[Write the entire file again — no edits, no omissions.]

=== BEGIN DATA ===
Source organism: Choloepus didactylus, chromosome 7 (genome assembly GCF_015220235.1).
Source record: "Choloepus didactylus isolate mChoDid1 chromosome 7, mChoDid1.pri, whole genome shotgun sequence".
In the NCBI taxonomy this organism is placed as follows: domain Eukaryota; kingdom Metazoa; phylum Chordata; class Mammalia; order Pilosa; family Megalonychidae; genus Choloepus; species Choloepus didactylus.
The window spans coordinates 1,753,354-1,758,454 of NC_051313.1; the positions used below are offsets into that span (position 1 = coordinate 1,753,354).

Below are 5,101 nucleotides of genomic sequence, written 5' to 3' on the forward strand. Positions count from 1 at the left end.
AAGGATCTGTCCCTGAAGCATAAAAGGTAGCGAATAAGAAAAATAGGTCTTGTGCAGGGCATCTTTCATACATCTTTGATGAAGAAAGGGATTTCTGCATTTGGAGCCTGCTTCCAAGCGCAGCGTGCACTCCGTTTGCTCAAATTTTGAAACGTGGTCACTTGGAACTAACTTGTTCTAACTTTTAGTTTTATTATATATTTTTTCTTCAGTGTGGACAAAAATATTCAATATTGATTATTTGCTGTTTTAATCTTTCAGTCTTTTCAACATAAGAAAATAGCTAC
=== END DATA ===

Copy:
Source organism: Choloepus didactylus, chromosome 7 (genome assembly GCF_015220235.1).
Source record: "Choloepus didactylus isolate mChoDid1 chromosome 7, mChoDid1.pri, whole genome shotgun sequence".
In the NCBI taxonomy this organism is placed as follows: domain Eukaryota; kingdom Metazoa; phylum Chordata; class Mammalia; order Pilosa; family Megalonychidae; genus Choloepus; species Choloepus didactylus.
The window spans coordinates 1,753,354-1,758,454 of NC_051313.1; the positions used below are offsets into that span (position 1 = coordinate 1,753,354).

Below are 5,101 nucleotides of genomic sequence, written 5' to 3' on the forward strand. Positions count from 1 at the left end.
AAGGATCTGTCCCTGAAGCATAAAAGGTAGCGAATAAGAAAAATAGGTCTTGTGCAGGGCATCTTTCATACATCTTTGATGAAGAAAGGGATTTCTGCATTTGGAGCCTGCTTCCAAGCGCAGCGTGCACTCCGTTTGCTCAAATTTTGAAACGTGGTCACTTGGAACTAACTTGTTCTAACTTTTAGTTTTATTATATATTTTTTCTTCAGTGTGGACAAAAATATTCAATATTGATTATTTGCTGTTTTAATCTTTCAGTCTTTTCAACATAAGAAAATAGCTAC